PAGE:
Rotax recommends the use of a 2-cycle oil for air cooled engines as the optimum oil in most of their owner's manuals (all but the 618). This includes the 277/377/447/ 503 air cooled engines PLUS the 532 and 582 liquid cooled engines.
These liquid cooled engines run the same high internal temperatures as the air-cooled smaller engines and require the same high-temperature type of oil.
These oils are NOT compatible with TC-W or TC-WII lubricants.
DO NOT MIX THE TWO DIFFERENT OILS IN YOUR SYSTEM OR GELLING MIGHT OCCUR.
Follow manufacturer's recommendation for mixing ratios. For the 618 Rotax aircraft engine two stroke Water cooled engine oil is recommended sue to the cooler internal temperatures. With a lower flash point, this oil is perfect for engines such as the 618 which run similar temperatures to those of an outboard type engine.
ATTENTION - There are also two different formulations one for pre mix and one for oil injection!
CAUTION: DO NOT MIX WITH 2-CYCLE AIR COOLED OIL
WITH TWO STROKE WATER COOLED OILS OR IT MAY GEL IN YOUR LINES.
Drain all oil out if you ever change oil types.
The type of two stroke oil you use in your ultralight aircraft engine DOES make a difference!When Pennzoil-Quaker State Company decided to upgrade its popular Pennzoil, Outboard and Multi-Purpose Two-Cycle Oil formulation, they felt it was necessary to look at all niche markets the product was used in to be sure the changes would be beneficial for the end user.
Because of the popularity of Pennzoil products in the sport aviation market, it was imperative that the product upgrade be tested in two- cycle sport aviation engines.
So, they teamed up with Rotax engine experts, Lockwood Aviation in Sebring, Florida, to design a test that would assure the new product would continue to protect these engines.
different oils were chosen for the test. The oils tested were:
1) Pennzoil" Two-Cycle Air-Cooled Engine Oil;
2) Pennzoil' Premium Out- board and Multi-purpose Two Cycle Oil;
3) A conventional petroleum two-cycle oil; and
4) A two-cycle synthetic oil.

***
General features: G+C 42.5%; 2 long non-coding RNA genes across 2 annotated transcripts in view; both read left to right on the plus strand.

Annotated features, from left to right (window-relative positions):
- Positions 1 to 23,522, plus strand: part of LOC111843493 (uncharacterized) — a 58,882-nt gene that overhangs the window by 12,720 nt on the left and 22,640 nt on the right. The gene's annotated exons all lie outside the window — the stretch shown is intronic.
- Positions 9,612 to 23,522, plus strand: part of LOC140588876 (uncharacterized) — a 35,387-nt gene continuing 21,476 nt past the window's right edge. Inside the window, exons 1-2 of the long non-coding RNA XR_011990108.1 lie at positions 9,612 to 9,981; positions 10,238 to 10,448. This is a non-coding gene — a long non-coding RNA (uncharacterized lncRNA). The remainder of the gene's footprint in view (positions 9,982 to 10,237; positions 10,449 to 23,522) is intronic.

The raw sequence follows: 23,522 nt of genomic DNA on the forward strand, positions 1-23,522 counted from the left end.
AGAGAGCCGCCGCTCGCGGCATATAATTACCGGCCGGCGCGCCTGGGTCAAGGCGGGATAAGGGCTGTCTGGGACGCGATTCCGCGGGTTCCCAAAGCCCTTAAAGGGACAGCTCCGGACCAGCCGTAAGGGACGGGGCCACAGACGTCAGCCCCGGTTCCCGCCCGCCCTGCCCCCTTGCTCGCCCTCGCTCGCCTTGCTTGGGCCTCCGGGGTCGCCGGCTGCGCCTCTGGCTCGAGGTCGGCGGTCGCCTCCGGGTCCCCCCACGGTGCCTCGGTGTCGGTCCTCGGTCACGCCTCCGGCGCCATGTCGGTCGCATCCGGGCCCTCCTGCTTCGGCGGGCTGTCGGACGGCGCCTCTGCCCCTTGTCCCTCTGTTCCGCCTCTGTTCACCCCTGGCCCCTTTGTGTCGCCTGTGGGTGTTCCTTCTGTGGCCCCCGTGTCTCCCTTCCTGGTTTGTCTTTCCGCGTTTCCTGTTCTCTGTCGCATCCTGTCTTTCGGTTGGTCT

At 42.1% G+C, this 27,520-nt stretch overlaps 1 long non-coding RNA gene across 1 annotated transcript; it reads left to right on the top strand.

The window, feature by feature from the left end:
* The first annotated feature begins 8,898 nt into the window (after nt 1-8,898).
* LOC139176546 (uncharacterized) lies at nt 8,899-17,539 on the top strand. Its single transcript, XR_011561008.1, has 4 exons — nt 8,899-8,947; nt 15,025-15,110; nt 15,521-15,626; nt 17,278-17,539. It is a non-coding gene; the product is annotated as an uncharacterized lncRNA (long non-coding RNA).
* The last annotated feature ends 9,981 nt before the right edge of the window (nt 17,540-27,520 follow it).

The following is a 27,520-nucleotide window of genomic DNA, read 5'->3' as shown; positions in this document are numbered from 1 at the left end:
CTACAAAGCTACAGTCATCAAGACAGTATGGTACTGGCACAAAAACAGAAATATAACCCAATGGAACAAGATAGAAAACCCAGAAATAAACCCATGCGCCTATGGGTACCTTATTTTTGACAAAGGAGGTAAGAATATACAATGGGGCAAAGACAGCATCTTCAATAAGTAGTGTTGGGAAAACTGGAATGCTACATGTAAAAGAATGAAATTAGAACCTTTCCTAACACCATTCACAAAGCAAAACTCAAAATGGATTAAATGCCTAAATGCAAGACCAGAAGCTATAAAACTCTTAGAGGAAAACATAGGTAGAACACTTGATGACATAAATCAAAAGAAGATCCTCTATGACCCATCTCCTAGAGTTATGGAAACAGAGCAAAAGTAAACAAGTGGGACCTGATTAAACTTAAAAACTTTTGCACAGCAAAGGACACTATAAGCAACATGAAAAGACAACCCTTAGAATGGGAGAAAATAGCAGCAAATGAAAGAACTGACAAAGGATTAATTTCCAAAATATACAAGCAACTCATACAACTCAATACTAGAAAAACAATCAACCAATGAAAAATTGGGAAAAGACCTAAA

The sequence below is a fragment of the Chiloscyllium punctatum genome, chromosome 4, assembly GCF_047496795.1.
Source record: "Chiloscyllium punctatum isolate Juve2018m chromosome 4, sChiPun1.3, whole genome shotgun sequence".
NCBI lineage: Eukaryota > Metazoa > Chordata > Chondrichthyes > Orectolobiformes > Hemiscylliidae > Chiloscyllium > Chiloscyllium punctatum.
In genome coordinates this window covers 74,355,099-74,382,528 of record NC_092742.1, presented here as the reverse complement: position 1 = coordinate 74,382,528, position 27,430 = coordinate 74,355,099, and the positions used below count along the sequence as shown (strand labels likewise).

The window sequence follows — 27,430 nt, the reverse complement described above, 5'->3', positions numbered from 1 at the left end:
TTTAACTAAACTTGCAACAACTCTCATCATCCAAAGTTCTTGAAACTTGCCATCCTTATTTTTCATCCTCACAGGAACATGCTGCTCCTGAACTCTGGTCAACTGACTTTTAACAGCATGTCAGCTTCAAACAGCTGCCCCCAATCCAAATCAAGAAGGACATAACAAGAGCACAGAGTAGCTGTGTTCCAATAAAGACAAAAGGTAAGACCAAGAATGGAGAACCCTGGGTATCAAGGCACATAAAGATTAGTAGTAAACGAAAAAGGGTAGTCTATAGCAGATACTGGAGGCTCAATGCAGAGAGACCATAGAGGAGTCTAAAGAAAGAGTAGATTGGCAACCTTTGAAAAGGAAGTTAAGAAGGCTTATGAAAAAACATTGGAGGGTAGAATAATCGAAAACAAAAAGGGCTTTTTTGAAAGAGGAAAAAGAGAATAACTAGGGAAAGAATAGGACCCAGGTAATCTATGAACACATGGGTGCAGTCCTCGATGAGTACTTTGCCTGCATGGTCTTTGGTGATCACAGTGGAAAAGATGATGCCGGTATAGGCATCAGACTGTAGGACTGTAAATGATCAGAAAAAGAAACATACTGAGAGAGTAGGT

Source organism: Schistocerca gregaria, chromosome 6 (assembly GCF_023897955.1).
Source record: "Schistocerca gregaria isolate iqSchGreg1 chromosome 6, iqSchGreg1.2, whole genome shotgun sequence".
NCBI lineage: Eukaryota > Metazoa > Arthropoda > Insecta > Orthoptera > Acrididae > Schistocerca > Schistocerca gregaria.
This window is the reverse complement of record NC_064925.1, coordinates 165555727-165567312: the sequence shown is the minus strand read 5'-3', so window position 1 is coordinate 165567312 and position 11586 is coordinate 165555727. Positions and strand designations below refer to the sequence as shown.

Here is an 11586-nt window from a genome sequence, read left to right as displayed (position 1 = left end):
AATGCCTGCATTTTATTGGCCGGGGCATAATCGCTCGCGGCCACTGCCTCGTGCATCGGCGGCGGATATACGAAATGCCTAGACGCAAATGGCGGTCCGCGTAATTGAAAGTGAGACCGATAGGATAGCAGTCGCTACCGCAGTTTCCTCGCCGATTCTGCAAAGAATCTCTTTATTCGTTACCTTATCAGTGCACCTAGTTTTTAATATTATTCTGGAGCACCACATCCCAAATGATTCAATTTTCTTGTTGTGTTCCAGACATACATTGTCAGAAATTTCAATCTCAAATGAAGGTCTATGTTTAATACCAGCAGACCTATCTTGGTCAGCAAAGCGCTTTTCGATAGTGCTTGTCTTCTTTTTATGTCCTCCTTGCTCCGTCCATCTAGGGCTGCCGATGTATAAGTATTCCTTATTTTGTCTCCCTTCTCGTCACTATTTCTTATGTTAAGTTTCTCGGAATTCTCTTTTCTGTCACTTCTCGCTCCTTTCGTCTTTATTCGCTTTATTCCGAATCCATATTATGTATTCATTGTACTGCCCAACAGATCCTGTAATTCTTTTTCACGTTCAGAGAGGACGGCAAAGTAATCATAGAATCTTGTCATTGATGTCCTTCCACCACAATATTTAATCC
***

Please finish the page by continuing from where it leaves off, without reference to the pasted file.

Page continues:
Each oil was color coded for identification and assigned to a particular engine (see Table I at bottom of page.) To ensure a "blind test," the technicians operating the test stand were unaware of which product was used in each engine.
Pennzoil' Two-Cycle Air-Cooled Engine Oil is a low ash, two-cycle oil meeting API TC requirements. API TC is the American Petroleum Institute standard for Two-Cycle air cooled engines. Detergent additives incorporated into this product help protect against high temperature piston ring sticking. This product has gained wide popularity over the last ten years in sport aviation two-cycle engines and is used in both air- and water-cooled two-cycle sport aviation engines with great success.
Pennzoil' Premium Outboard and Multi-purpose Two-Cycle Oil is a National Marine Manufacturers Association
(NNOAA) TC-W3* certified two-cycle oil that also meets API TC. This product incorporates ashless dispersant chemistry. This product is also used in both air and water-cooled two-cycle sport aviation engines and is now gaining popularity in Rotax 618 engine models, which are equipped with Rotax Adjustable Variable Exhaust (RAVE) valves.
In this test, the Pennzoil oils were compared to typical petroleum-based and synthetic low-ash two-stroke oils.
It is worthy to note that many pilots using synthetic oil may mix at a higher (leaner) fuel/oil ratio than the engine manufacturer may specify. Synthetic oils tend to work well against deposit formation at these higher ratios, however engine manufacturers generally state that the higher (leaner) oil ratio may not provide enough residual protection from corrosion during extended storage conditions. Therefore, all oils run in this test were run at the manufacturer's recommended fuel/oil ratio of 50:1.
Four new Rotax 503 two-cylinder fan- cooled engines were purchased and utilized since it is one of the most popular engines in this market. Each engine used a premix oiling system instead of the oil injection option. The engines were fueled with premium unleaded gasoline that was mixed with the test oils at the engine manufacturer's recommended ratio of 50:1. The engines were set up identically to achieve 6300 rpm at full throttle. After a one hour prescribed break-in cycle, the engines were run under strenuous one-hour cycles simulating a typical flight routine - i.e., full power takeoff, cruise, descent, and idle conditions (See Table 2 at bottom of this page).